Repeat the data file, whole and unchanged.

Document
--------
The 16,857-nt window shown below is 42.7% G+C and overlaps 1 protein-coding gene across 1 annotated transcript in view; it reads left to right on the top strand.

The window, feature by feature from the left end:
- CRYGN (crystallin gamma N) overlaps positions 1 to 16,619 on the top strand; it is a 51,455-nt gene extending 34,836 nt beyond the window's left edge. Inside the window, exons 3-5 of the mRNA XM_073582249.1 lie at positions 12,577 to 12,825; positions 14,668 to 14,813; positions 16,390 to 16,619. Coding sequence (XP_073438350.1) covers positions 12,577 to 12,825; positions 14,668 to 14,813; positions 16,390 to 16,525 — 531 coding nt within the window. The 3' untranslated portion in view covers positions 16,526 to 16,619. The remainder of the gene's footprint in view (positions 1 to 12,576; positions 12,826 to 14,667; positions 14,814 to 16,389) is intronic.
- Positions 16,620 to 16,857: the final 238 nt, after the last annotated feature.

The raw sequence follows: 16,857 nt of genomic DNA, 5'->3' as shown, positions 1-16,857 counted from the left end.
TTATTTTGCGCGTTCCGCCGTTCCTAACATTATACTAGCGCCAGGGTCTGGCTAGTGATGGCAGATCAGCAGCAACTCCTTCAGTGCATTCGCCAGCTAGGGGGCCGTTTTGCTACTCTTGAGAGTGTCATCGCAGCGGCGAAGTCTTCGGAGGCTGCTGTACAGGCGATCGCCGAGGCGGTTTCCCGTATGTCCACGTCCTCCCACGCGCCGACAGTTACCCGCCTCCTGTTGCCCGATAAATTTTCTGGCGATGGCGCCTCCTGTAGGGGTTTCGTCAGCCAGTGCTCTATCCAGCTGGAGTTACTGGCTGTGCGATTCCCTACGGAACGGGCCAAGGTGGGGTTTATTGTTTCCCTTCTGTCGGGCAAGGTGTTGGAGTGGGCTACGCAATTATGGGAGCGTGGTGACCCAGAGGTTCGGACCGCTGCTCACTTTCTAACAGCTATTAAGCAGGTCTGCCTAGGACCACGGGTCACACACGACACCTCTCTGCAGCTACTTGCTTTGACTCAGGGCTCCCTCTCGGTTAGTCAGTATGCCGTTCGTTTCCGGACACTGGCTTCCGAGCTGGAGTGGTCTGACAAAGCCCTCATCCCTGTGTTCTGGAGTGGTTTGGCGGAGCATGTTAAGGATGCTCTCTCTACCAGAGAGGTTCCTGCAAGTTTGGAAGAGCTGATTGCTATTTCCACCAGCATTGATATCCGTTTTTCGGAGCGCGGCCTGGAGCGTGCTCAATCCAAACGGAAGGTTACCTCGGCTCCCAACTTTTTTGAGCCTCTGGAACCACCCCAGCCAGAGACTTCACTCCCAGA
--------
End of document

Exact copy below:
The 16,857-nt window shown below is 42.7% G+C and overlaps 1 protein-coding gene across 1 annotated transcript in view; it reads left to right on the top strand.

The window, feature by feature from the left end:
- CRYGN (crystallin gamma N) overlaps positions 1 to 16,619 on the top strand; it is a 51,455-nt gene extending 34,836 nt beyond the window's left edge. Inside the window, exons 3-5 of the mRNA XM_073582249.1 lie at positions 12,577 to 12,825; positions 14,668 to 14,813; positions 16,390 to 16,619. Coding sequence (XP_073438350.1) covers positions 12,577 to 12,825; positions 14,668 to 14,813; positions 16,390 to 16,525 — 531 coding nt within the window. The 3' untranslated portion in view covers positions 16,526 to 16,619. The remainder of the gene's footprint in view (positions 1 to 12,576; positions 12,826 to 14,667; positions 14,814 to 16,389) is intronic.
- Positions 16,620 to 16,857: the final 238 nt, after the last annotated feature.

The raw sequence follows: 16,857 nt of genomic DNA, 5'->3' as shown, positions 1-16,857 counted from the left end.
TTATTTTGCGCGTTCCGCCGTTCCTAACATTATACTAGCGCCAGGGTCTGGCTAGTGATGGCAGATCAGCAGCAACTCCTTCAGTGCATTCGCCAGCTAGGGGGCCGTTTTGCTACTCTTGAGAGTGTCATCGCAGCGGCGAAGTCTTCGGAGGCTGCTGTACAGGCGATCGCCGAGGCGGTTTCCCGTATGTCCACGTCCTCCCACGCGCCGACAGTTACCCGCCTCCTGTTGCCCGATAAATTTTCTGGCGATGGCGCCTCCTGTAGGGGTTTCGTCAGCCAGTGCTCTATCCAGCTGGAGTTACTGGCTGTGCGATTCCCTACGGAACGGGCCAAGGTGGGGTTTATTGTTTCCCTTCTGTCGGGCAAGGTGTTGGAGTGGGCTACGCAATTATGGGAGCGTGGTGACCCAGAGGTTCGGACCGCTGCTCACTTTCTAACAGCTATTAAGCAGGTCTGCCTAGGACCACGGGTCACACACGACACCTCTCTGCAGCTACTTGCTTTGACTCAGGGCTCCCTCTCGGTTAGTCAGTATGCCGTTCGTTTCCGGACACTGGCTTCCGAGCTGGAGTGGTCTGACAAAGCCCTCATCCCTGTGTTCTGGAGTGGTTTGGCGGAGCATGTTAAGGATGCTCTCTCTACCAGAGAGGTTCCTGCAAGTTTGGAAGAGCTGATTGCTATTTCCACCAGCATTGATATCCGTTTTTCGGAGCGCGGCCTGGAGCGTGCTCAATCCAAACGGAAGGTTACCTCGGCTCCCAACTTTTTTGAGCCTCTGGAACCACCCCAGCCAGAGACTTCACTCCCAGA